Jose Antonio Vargas is in perpetual motion. By his account, he has made over 750 public speaking engagements in 48 states, just this year alone.
Since the election Tuesday, his life has been busier than ever. Vargas, who is one of the country’s most famous undocumented immigrant, has been busy speaking and fielding calls from the media and reaching out to his supporters and followers. He also has to deal with those who are trolling him on social media. This is just one example of the hate messages he has received and his response on Facebook.
He sat down with us recently for an interview, while he was in New York. He was getting ready to speak at the CUNY Graduate Center for LGBTQ Pride month. He’s funny. He’s wry. He’s smart. And he’s very open about his life and his work. He told me he never reads stories about himself. So, he probably isn’t reading this one.
His life changed in 2011. After years of living quietly as a journalist, he revealed in a first -person narrative in New York Times magazine that he was an undocumented immigrant. Soon after, the Pulitzer Prize winning writer, left this job and criss crossed the country advocating for immigration rights. He started an advocacy group called Define American. He has sparred with conservative talk show hosts including Bill O’Reilly. He produced two documentaries, “Undocumented” and “White People”, and recently launched a new media site called, Emerging US. Did we mention we was also detained for several hours at the Texas/Mexico border? (He was eventually released.)
He now calls Los Angeles home, but really it’s a temporary place to lay his head when he isn’t traveling to the next town, the next speaking engagement, the next television interview.
I asked him if to be selfish for a moment. Ask what he wants? What Jose wants? He takes a second to think about it and replies that he has too many responsibilities.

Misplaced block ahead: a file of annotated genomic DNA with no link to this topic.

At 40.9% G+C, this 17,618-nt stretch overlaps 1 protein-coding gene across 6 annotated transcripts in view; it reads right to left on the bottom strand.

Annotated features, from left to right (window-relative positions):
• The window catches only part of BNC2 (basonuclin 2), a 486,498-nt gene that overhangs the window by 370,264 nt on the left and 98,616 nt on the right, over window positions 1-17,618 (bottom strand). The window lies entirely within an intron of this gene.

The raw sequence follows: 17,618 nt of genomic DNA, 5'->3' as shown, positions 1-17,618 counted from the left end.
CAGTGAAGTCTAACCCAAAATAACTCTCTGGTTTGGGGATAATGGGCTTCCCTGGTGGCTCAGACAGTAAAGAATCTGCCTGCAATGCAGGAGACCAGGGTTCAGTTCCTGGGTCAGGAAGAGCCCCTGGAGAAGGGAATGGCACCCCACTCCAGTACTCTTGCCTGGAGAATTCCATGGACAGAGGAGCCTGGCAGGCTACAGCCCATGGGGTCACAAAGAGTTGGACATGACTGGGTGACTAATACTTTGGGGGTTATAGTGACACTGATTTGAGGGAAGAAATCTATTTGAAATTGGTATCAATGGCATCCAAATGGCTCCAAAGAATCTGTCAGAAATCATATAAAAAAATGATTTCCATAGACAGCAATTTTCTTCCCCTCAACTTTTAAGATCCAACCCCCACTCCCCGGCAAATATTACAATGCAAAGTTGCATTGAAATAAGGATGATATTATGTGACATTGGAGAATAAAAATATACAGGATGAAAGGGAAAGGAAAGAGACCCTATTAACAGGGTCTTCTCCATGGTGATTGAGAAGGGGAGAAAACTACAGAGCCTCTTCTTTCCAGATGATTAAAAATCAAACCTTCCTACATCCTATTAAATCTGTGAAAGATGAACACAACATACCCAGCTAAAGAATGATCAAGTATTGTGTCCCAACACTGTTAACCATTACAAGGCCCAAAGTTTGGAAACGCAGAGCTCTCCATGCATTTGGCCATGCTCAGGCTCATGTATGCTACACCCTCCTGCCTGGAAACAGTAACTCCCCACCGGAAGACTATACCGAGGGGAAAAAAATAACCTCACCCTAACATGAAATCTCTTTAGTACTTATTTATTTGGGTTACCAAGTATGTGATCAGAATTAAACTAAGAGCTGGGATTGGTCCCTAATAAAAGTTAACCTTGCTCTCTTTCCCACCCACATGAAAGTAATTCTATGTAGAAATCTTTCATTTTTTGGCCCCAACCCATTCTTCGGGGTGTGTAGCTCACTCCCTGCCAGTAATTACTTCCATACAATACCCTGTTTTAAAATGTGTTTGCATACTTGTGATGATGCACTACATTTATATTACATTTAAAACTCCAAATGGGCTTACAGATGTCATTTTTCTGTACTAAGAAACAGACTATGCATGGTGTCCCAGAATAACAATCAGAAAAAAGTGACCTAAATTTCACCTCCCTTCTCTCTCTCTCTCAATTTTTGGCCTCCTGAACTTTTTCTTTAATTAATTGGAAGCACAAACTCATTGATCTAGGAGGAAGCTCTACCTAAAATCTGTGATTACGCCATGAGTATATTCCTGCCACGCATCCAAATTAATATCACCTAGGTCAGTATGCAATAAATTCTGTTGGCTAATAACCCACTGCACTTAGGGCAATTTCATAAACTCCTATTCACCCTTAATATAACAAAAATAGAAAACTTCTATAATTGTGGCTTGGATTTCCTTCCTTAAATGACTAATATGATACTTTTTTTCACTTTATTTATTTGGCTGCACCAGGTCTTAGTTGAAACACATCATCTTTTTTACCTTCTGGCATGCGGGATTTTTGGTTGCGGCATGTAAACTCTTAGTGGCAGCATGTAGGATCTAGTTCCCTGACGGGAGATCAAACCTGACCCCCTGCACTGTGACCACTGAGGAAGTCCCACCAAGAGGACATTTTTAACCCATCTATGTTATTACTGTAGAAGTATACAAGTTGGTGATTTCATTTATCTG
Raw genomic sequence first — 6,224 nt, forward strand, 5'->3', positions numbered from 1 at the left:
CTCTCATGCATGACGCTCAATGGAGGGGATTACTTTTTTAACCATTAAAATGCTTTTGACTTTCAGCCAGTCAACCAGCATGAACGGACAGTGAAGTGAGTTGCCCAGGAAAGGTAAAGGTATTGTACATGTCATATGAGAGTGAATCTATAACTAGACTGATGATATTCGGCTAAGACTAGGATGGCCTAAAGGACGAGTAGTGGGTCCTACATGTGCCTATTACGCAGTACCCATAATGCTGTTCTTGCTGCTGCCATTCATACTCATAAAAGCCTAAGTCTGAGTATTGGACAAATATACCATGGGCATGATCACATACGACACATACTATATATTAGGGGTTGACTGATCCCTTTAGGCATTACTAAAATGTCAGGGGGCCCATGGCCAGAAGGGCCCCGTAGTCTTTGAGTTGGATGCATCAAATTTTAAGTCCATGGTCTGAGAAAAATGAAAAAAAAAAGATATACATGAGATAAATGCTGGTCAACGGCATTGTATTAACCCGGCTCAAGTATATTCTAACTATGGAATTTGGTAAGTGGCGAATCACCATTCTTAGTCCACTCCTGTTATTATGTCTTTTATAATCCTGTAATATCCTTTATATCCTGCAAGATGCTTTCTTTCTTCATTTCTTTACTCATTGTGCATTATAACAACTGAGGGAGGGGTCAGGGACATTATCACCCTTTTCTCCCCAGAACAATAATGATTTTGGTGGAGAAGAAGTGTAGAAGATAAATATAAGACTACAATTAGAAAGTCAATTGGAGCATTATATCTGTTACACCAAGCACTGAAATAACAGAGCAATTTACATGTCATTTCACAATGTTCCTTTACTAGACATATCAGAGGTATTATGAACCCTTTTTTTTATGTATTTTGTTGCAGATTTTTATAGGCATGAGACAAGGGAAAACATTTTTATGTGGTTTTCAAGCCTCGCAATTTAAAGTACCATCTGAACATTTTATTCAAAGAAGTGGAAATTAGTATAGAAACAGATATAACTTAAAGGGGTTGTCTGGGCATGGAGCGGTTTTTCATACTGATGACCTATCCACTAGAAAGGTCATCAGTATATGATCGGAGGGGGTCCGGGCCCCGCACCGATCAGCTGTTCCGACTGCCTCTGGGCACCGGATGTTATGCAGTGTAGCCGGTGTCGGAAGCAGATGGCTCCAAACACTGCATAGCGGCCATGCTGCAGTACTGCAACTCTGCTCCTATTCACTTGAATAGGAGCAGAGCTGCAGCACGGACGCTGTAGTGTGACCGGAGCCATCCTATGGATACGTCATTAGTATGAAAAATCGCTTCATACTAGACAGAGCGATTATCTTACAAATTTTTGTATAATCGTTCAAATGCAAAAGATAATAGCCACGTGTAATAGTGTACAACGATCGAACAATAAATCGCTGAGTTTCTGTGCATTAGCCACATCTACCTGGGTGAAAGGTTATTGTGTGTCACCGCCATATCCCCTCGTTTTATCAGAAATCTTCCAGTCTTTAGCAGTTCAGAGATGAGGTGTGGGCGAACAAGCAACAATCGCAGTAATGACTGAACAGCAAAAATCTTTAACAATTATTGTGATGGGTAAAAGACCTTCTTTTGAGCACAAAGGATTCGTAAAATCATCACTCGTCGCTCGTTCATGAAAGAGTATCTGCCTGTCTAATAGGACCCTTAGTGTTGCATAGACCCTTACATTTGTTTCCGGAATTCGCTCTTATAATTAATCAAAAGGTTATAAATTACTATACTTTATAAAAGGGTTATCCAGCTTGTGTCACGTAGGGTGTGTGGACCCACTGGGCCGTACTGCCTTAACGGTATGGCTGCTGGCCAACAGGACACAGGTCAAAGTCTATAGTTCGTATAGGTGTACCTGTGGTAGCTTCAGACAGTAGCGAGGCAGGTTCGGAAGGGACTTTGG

“How do I find peace? You know, I ve never really had that,” he said. “I’ve been running for so long and in many ways it’s the only thing I know to do. I wonder what I would happen to me if I just stopped.”
Watch Jose Antonio Vargas’ full interview here:
Also, this month on Asian American Life:
The U.S.A has been the land of opportunity for immigrants, but many of the children of these immigrants are returning back to their parents homeland for work. Reporter Tinabeth Piña talks to one expat living in India about her journey.
New York is full of interesting ethnic cuisines, Reporter Kyung Yoon explores a new startup helping refugees bring their food to your home.
Reporter Minnie Roh meets the world’s oldest master yogi who’s an award winning ballroom dancer, a filmmaker, an actress, and a WWII resistance fighter who marched with Ghandi.
Reporter Paul Lin profiles artist Collette Fu who creates the world’s largest pop-up books, combining photographer, bookmaking and sculpture.
Watch the entire November show here:
Asian American Life is produced by CUNY-TV and can now be seen in syndication at select PBS stations across the country.
Check your local listings for more information.
AsAmNews has Asian America in its heart. We are an all-volunteer effort of dedicated staff and interns. You can show your support by liking our Facebook page at www.facebook.com/asamnews, following us on Twitter, sharing our stories, interning or joining our staff.